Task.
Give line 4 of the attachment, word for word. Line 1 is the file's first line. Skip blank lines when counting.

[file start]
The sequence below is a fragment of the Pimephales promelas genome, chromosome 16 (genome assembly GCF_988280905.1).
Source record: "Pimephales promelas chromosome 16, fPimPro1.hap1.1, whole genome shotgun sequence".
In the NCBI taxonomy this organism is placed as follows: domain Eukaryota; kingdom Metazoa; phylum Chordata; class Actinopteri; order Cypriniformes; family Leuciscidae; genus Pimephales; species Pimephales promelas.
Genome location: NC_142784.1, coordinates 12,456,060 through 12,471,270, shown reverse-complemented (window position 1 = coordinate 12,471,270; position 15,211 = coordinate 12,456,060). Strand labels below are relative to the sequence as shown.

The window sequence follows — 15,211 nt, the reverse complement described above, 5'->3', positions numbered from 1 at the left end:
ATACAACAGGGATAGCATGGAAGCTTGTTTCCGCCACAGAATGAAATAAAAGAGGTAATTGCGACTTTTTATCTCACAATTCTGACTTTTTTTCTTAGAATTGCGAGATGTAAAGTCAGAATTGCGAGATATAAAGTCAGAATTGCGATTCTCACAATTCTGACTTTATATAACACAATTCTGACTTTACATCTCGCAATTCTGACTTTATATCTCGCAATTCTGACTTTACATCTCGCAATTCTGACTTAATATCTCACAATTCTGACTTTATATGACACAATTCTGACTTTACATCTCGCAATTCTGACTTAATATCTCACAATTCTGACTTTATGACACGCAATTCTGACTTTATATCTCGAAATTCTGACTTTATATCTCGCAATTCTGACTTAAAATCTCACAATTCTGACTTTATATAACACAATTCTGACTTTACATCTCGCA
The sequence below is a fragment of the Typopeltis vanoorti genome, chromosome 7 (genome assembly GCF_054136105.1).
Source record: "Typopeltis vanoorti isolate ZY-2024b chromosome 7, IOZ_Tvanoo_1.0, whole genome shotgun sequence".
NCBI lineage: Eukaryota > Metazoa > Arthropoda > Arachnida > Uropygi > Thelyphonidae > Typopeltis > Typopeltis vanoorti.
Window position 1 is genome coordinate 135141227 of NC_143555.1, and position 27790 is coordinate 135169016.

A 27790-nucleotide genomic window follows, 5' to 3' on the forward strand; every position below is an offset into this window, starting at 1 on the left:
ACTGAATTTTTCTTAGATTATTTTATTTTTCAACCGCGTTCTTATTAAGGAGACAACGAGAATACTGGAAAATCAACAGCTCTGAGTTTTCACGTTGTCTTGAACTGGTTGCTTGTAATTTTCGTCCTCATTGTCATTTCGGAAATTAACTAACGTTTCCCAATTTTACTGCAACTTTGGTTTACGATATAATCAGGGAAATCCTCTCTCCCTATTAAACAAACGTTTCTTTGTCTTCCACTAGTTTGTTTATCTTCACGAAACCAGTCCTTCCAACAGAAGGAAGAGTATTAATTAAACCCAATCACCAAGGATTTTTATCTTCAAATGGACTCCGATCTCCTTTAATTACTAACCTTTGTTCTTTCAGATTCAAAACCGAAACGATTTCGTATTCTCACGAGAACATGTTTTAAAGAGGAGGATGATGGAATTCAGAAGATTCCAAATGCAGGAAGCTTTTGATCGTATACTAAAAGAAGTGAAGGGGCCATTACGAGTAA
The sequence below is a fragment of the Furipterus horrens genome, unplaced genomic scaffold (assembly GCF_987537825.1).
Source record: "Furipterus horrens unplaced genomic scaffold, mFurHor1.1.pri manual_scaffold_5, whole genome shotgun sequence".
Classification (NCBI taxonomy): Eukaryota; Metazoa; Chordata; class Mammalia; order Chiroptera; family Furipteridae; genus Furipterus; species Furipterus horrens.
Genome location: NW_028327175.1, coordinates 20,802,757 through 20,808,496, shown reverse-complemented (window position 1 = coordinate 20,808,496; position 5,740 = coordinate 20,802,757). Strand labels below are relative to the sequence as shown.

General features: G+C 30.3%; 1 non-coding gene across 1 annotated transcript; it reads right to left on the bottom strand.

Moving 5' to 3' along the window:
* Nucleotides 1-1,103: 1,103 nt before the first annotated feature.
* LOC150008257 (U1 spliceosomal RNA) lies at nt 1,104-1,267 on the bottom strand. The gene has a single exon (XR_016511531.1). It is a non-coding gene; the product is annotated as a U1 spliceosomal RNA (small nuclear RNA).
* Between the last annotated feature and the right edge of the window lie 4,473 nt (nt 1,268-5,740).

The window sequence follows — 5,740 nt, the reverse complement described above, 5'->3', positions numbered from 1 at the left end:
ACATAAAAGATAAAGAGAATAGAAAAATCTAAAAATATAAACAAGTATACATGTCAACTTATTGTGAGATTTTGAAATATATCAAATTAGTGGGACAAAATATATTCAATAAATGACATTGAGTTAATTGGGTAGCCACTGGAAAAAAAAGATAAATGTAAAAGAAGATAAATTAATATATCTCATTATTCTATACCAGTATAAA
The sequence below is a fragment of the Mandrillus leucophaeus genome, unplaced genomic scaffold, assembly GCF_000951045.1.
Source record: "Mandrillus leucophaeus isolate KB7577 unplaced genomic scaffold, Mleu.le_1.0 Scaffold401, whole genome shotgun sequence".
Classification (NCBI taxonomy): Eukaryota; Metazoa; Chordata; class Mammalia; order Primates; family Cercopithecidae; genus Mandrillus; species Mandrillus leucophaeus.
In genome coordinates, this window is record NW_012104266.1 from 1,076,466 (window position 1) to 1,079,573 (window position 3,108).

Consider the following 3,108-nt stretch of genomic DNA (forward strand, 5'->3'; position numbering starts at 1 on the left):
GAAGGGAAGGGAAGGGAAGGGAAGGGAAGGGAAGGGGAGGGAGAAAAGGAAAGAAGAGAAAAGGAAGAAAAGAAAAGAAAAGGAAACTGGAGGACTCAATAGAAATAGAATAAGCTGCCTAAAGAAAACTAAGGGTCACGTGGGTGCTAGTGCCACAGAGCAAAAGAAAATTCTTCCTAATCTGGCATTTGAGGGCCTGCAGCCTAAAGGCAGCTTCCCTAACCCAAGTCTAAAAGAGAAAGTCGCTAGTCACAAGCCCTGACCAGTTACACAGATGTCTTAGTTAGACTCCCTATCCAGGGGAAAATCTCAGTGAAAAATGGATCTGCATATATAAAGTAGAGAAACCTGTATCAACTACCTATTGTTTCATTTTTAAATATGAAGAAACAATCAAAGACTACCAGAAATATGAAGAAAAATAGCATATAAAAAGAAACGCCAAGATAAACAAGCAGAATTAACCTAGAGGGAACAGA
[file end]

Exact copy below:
Genome location: NC_142784.1, coordinates 12,456,060 through 12,471,270, shown reverse-complemented (window position 1 = coordinate 12,471,270; position 15,211 = coordinate 12,456,060). Strand labels below are relative to the sequence as shown.